Heart Disease Treatment: Diet is Better than Surgery

This article is an excerpt from the Shortform summary of "The China Study" by Colin Campbell. Shortform has the world's best summaries of books you should be reading.

Like this article? Sign up for a free trial here.

Heart disease kills 40% of Americans. What are the best heart disease treatments? And is there an effective diet for heart disease management?

Although we’ve made huge technological advances in heart disease treatment, the most effective cure might still be what’s on your plate. We’ll cover the research exploring heart disease treatments, discuss why surgery may not be the safest (or most effective) treatment option, and learn the elements of the recommended diet for heart disease treatment.

Heart Disease Treatment: The Drawbacks of Technological Advances

As a society, we’ve become savvier about the impact on heart disease of lifestyle choices like smoking and exercise. But lifestyle choices haven’t been the primary focus of scientists and medical centers.

As heart disease has remained the primary killer in America, doctors, researchers, and institutions have devoted huge amounts of time, money, and energy to developing new surgeries, drugs, and devices to save lives.

In some ways, this push for better technology and medicine has been effective. For example, emergency room treatment has improved dramatically. From 1970, the chance of dying in the ER from a heart attack has fallen from 38% to 15%. Drug and surgery advances, combined with decreasing smoking rates, have resulted in a 58% decline in the disease’s death rate.

But while heart disease isn’t as fatal as it once was, we’re still getting heart disease at the same rate we were in the 1970s. And it still kills 2,000 Americans every day.

Let’s look at one revolutionary surgery that actually may do more harm than good.

Bypass Surgery: The Best Heart Disease Treatment Option?

During bypass surgery, surgeons restore blood flow to the heart by cutting out a chest artery or leg vein and connecting it to the heart, bypassing the clogged artery. In 1990, 1 out of every 750 Americans underwent a bypass surgery.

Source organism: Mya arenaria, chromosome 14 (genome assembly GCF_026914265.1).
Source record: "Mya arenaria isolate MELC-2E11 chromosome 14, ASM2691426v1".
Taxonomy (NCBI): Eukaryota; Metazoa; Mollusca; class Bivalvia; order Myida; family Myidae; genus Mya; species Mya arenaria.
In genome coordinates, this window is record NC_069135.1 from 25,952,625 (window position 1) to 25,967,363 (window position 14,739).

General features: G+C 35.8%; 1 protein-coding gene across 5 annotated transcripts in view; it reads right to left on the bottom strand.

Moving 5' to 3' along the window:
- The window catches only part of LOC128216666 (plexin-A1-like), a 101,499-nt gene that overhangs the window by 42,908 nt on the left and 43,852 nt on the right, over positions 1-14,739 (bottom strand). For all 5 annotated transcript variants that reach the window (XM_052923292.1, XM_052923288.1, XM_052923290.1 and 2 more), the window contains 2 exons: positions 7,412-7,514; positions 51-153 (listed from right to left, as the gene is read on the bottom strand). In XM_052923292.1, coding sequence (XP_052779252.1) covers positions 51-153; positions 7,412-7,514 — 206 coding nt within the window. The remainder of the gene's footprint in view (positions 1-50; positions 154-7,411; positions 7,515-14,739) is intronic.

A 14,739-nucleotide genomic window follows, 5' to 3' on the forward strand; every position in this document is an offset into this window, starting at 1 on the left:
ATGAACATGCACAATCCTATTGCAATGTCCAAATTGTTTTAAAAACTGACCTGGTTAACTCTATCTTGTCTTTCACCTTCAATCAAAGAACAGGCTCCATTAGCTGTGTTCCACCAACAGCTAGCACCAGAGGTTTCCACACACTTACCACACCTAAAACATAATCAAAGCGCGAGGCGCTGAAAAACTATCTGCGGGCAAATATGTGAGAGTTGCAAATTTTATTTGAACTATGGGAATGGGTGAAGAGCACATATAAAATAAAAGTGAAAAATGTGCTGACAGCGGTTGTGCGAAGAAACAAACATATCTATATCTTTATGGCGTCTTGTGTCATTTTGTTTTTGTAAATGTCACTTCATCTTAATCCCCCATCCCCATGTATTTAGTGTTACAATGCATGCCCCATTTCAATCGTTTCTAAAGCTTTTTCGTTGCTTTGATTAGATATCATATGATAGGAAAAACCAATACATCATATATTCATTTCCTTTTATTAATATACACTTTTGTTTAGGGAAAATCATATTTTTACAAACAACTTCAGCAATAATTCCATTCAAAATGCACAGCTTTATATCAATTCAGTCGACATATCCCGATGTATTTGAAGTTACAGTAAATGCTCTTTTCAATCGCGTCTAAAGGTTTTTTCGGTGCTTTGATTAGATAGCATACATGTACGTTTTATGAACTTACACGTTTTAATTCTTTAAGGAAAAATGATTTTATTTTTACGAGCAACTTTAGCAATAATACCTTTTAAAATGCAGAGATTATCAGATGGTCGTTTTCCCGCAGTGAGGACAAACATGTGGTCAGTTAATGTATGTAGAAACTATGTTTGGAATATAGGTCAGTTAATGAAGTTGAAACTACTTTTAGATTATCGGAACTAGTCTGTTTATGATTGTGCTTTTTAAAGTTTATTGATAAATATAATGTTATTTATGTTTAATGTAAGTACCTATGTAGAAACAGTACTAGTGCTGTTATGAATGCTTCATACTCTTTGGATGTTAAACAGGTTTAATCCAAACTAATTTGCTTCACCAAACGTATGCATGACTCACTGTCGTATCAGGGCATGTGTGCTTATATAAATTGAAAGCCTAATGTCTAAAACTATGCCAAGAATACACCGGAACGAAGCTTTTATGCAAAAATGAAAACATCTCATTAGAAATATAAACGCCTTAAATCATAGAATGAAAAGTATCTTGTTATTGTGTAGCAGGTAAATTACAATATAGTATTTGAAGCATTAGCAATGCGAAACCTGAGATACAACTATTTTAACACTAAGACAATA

While bypass surgery was a major medical development, it’s not without its problems:

Problem #1: It can be fatal. 1 in 50 people die of complications.

Problem #2: It’s expensive. In 2011, a single bypass surgery cost between $70,000 and $200,000. The American Heart Association predicts a rise in the total cost of treating heart disease in America from $273 billion in 2011 to $818 billion in 2030.

Problem #3: There are dangerous side effects, including respiratory issues, infection, heart attacks, high blood pressure, and strokes. Clamping the vessels shut during the operation causes plaque debris to travel to the brain. This results in a series of mini-strokes. 79% of patients are cognitively impaired a week after surgery and may experience impairment long after that.

Problem #4: It’s ineffective.  Within 3 years of the surgery, chest pain returns for one-third of patients. Within 10 years, half of bypass patients have chest pain, have had a heart attack, or have died. Additionally, studies show that people who have bypass surgeries don’t have fewer heart attacks than those who don’t.

Diet: A Safer Heart Disease Treatment Option

Many studies over the past 50 years have demonstrated that the U.S. has some of the highest rates of heart disease in the world, even compared with other Western countries.

Surgery and drugs are not the only ways to treat this ubiquitous disease of affluence.

When compared with societies that eat a traditional (non-Westernized) diet, the difference is dramatic. These studies generally demonstrate that the countries whose citizens eat the least saturated fat and animal protein and the most plant foods have the lowest risk of heart disease.

If you’re a heart disease patient, there are many reasons you might try changing your diet to manage your disease before taking prescription medications or having surgery.

Benefit #1: Diet is a safer treatment than surgery or medication. There are no known detrimental effects of eating a healthy diet for heart disease, which is made up of whole foods and is plant-based (known as the WFPB diet).